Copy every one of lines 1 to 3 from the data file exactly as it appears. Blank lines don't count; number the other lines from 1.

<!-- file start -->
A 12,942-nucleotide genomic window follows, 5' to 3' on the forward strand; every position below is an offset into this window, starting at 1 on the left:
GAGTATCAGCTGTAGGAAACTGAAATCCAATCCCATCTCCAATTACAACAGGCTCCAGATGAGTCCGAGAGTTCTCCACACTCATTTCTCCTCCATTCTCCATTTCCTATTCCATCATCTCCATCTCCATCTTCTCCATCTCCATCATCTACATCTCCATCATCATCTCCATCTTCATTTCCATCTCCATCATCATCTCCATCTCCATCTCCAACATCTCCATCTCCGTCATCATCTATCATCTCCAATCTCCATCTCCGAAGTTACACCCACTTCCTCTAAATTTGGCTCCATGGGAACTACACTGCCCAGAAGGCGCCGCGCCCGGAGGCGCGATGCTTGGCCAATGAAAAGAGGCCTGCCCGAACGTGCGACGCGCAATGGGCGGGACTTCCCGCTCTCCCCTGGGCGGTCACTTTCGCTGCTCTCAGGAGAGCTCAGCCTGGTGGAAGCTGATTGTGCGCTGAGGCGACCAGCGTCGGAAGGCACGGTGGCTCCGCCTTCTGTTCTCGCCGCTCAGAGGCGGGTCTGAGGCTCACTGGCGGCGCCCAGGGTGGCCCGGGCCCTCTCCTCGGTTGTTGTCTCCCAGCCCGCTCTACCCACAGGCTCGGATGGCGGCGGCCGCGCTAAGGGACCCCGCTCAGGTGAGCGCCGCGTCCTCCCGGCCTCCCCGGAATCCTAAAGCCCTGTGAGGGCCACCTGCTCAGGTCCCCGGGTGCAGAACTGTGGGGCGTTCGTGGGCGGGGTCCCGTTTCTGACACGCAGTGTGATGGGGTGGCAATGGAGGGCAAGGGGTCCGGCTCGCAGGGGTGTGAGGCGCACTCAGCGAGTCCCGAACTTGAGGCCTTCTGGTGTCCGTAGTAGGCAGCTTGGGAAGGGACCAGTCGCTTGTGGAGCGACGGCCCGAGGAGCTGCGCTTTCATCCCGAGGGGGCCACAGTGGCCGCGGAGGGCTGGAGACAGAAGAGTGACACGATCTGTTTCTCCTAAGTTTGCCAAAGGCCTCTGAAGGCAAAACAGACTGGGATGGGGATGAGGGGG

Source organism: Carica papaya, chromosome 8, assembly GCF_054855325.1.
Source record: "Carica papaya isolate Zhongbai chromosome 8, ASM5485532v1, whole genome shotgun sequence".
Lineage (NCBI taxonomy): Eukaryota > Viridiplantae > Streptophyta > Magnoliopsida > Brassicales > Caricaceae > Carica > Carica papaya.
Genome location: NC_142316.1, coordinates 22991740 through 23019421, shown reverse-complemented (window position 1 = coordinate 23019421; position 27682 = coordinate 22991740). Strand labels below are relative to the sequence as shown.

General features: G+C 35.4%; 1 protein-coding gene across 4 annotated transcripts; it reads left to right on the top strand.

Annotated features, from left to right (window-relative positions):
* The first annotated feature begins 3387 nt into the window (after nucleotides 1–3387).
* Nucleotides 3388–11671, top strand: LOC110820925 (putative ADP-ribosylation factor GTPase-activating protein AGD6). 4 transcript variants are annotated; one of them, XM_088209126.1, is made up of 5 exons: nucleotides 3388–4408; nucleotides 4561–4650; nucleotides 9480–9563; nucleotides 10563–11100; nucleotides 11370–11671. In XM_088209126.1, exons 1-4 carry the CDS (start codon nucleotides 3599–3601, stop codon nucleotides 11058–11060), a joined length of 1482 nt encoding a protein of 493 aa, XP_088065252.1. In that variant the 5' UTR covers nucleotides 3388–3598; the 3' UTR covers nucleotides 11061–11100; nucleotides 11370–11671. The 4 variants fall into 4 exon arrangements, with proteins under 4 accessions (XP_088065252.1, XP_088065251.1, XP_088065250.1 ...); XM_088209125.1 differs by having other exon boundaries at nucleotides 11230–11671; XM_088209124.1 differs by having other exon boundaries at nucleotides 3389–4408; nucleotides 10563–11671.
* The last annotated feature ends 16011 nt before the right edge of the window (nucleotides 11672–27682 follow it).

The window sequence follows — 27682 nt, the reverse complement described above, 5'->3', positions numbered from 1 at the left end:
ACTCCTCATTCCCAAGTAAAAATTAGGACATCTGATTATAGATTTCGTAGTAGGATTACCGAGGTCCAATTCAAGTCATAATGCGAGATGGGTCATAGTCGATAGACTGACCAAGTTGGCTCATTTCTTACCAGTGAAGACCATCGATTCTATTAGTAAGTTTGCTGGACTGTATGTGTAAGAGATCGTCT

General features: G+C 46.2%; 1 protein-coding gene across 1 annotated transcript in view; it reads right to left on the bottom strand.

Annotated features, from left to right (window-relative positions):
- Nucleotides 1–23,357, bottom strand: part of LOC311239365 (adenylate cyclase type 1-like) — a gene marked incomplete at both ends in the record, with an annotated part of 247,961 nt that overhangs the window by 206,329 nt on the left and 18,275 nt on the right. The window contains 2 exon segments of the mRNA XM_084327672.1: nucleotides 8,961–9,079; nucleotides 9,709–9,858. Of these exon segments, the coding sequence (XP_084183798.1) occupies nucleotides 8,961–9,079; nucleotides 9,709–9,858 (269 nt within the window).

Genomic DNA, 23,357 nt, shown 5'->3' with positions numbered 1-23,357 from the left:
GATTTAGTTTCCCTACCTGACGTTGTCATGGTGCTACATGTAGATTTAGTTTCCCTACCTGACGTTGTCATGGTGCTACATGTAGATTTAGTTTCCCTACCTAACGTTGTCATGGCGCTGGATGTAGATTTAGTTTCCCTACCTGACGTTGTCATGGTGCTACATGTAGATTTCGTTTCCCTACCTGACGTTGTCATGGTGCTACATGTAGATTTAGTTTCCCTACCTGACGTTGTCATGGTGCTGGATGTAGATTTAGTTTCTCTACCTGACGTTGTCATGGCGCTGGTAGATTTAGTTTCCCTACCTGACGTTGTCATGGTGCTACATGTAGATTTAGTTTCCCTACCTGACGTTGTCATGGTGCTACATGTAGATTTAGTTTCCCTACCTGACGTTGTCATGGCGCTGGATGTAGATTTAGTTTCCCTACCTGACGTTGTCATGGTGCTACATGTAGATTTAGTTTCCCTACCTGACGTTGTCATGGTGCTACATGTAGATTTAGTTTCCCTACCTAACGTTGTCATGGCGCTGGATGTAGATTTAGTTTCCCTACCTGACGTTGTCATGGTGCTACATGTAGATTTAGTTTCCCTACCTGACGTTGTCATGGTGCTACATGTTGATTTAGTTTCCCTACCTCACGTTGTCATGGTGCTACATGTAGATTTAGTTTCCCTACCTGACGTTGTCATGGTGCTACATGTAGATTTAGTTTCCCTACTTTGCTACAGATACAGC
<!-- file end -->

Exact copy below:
A 12,942-nucleotide genomic window follows, 5' to 3' on the forward strand; every position below is an offset into this window, starting at 1 on the left:
GAGTATCAGCTGTAGGAAACTGAAATCCAATCCCATCTCCAATTACAACAGGCTCCAGATGAGTCCGAGAGTTCTCCACACTCATTTCTCCTCCATTCTCCATTTCCTATTCCATCATCTCCATCTCCATCTTCTCCATCTCCATCATCTACATCTCCATCATCATCTCCATCTTCATTTCCATCTCCATCATCATCTCCATCTCCATCTCCAACATCTCCATCTCCGTCATCATCTATCATCTCCAATCTCCATCTCCGAAGTTACACCCACTTCCTCTAAATTTGGCTCCATGGGAACTACACTGCCCAGAAGGCGCCGCGCCCGGAGGCGCGATGCTTGGCCAATGAAAAGAGGCCTGCCCGAACGTGCGACGCGCAATGGGCGGGACTTCCCGCTCTCCCCTGGGCGGTCACTTTCGCTGCTCTCAGGAGAGCTCAGCCTGGTGGAAGCTGATTGTGCGCTGAGGCGACCAGCGTCGGAAGGCACGGTGGCTCCGCCTTCTGTTCTCGCCGCTCAGAGGCGGGTCTGAGGCTCACTGGCGGCGCCCAGGGTGGCCCGGGCCCTCTCCTCGGTTGTTGTCTCCCAGCCCGCTCTACCCACAGGCTCGGATGGCGGCGGCCGCGCTAAGGGACCCCGCTCAGGTGAGCGCCGCGTCCTCCCGGCCTCCCCGGAATCCTAAAGCCCTGTGAGGGCCACCTGCTCAGGTCCCCGGGTGCAGAACTGTGGGGCGTTCGTGGGCGGGGTCCCGTTTCTGACACGCAGTGTGATGGGGTGGCAATGGAGGGCAAGGGGTCCGGCTCGCAGGGGTGTGAGGCGCACTCAGCGAGTCCCGAACTTGAGGCCTTCTGGTGTCCGTAGTAGGCAGCTTGGGAAGGGACCAGTCGCTTGTGGAGCGACGGCCCGAGGAGCTGCGCTTTCATCCCGAGGGGGCCACAGTGGCCGCGGAGGGCTGGAGACAGAAGAGTGACACGATCTGTTTCTCCTAAGTTTGCCAAAGGCCTCTGAAGGCAAAACAGACTGGGATGGGGATGAGGGGG

Source organism: Carica papaya, chromosome 8, assembly GCF_054855325.1.